BWW Interview: Theatre Life with Julia Rhoads
Julia Rhoads and Holly Rothschild in Lucky Plush's dance piece Rituals. Photo by William Frederking.

How did the idea to start Lucky Plush come about?

My transition into choreography and directing felt very organic since I'd already been involved in a collaborative ensemble and choreographed several independent projects. I started Lucky Plush in 2000 with one of my former collaborators from XSIGHT, Holly Rothschild, and when she moved to LA a couple years later, I made the decision to formalize the company as a nonprofit so that I could fundraise and pay performers and artists for their valuable contributions to the work.

With all the dance companies out there what makes Lucky Plush stand out from the pack?

Lucky Plush's work is a truly hybrid form of dance and theater that combines technical choreography with casual dialogue, surprising humor, and socially relevant storytelling. Our ensemble members are exceptional dancers, and they are also foregrounded as individuals who are authentically themselves onstage. We use rehearsal methods that support each performer to bring their personal perspectives to the work, and that prioritize responsiveness to the actual circumstances of the performance as opposed to more presentational aesthetics that are common in dance. Though our work is rigorously composed, it often feels like it is being generated spontaneously because the performers are given the freedom to have real-time reactions to crafted circumstances.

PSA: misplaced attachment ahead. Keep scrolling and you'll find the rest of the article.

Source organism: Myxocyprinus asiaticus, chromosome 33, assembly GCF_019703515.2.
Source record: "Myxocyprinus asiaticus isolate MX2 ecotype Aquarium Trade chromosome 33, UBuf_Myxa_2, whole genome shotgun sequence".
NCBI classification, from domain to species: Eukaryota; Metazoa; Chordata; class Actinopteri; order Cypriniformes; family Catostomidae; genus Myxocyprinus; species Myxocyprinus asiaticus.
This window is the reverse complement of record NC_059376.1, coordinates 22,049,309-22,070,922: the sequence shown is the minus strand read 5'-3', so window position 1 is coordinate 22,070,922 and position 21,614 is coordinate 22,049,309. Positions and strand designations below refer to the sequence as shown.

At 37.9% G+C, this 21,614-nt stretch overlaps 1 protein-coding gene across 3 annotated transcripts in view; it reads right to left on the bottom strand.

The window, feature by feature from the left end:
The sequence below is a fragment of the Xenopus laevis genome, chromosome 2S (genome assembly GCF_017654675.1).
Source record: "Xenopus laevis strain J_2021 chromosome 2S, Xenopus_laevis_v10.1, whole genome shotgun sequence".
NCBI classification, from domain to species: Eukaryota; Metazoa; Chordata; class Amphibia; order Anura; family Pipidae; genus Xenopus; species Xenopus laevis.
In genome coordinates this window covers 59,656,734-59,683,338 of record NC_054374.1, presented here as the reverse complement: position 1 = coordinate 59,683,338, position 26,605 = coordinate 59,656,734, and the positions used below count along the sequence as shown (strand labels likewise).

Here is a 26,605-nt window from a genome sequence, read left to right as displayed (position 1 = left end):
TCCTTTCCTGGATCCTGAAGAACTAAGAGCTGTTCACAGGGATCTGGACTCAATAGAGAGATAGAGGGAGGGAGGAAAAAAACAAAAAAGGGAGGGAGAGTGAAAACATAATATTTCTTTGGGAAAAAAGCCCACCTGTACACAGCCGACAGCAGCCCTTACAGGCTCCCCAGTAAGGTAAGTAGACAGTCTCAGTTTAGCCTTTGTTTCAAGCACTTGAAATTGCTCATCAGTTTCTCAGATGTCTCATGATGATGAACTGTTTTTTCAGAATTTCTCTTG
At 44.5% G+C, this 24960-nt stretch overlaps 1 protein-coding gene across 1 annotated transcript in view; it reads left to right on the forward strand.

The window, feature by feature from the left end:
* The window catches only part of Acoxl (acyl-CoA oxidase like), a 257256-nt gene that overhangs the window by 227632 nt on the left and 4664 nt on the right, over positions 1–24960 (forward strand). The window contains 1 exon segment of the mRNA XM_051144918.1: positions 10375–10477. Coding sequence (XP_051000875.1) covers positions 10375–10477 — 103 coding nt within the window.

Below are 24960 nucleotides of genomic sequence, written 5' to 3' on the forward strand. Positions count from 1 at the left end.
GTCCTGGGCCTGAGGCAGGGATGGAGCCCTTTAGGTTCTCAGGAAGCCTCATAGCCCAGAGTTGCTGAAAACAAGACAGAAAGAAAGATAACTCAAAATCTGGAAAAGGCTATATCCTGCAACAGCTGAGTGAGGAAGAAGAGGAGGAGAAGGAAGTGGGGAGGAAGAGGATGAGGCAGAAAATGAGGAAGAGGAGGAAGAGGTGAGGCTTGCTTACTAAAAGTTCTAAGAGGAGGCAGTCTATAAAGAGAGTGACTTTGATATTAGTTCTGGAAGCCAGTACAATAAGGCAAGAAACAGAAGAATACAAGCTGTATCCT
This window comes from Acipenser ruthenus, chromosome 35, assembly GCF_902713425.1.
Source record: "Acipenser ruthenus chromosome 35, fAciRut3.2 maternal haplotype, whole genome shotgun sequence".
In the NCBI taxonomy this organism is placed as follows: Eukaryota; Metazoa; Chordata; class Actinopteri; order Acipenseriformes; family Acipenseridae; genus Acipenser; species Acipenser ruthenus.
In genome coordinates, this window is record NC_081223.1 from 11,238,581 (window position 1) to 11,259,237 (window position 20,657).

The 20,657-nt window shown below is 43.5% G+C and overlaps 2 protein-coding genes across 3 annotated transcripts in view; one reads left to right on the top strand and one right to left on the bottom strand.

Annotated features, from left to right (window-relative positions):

At the heart of our work is a commitment to connecting with audiences through content that is both thought provoking and relateable, and through shared experiences that are humorous, unexpected, and moving.

From first idea to fully realized production, how long does it take you to create one of your pieces?